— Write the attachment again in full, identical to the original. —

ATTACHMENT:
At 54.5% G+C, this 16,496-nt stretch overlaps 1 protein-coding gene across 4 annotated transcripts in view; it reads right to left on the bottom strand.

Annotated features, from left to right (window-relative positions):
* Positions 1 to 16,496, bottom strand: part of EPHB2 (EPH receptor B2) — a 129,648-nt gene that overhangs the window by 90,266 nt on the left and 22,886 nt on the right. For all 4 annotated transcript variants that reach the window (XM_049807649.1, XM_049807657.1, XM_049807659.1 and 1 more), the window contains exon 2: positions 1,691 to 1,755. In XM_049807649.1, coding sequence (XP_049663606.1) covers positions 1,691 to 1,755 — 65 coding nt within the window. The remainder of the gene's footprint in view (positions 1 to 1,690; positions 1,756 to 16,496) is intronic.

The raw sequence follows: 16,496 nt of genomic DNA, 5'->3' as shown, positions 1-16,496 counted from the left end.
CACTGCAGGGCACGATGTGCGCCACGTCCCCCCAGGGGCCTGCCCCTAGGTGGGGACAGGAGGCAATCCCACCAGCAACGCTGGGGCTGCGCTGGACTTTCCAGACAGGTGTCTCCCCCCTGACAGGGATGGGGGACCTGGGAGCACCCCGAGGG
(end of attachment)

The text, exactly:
At 54.5% G+C, this 16,496-nt stretch overlaps 1 protein-coding gene across 4 annotated transcripts in view; it reads right to left on the bottom strand.

Annotated features, from left to right (window-relative positions):
* Positions 1 to 16,496, bottom strand: part of EPHB2 (EPH receptor B2) — a 129,648-nt gene that overhangs the window by 90,266 nt on the left and 22,886 nt on the right. For all 4 annotated transcript variants that reach the window (XM_049807649.1, XM_049807657.1, XM_049807659.1 and 1 more), the window contains exon 2: positions 1,691 to 1,755. In XM_049807649.1, coding sequence (XP_049663606.1) covers positions 1,691 to 1,755 — 65 coding nt within the window. The remainder of the gene's footprint in view (positions 1 to 1,690; positions 1,756 to 16,496) is intronic.

The raw sequence follows: 16,496 nt of genomic DNA, 5'->3' as shown, positions 1-16,496 counted from the left end.
CACTGCAGGGCACGATGTGCGCCACGTCCCCCCAGGGGCCTGCCCCTAGGTGGGGACAGGAGGCAATCCCACCAGCAACGCTGGGGCTGCGCTGGACTTTCCAGACAGGTGTCTCCCCCCTGACAGGGATGGGGGACCTGGGAGCACCCCGAGGG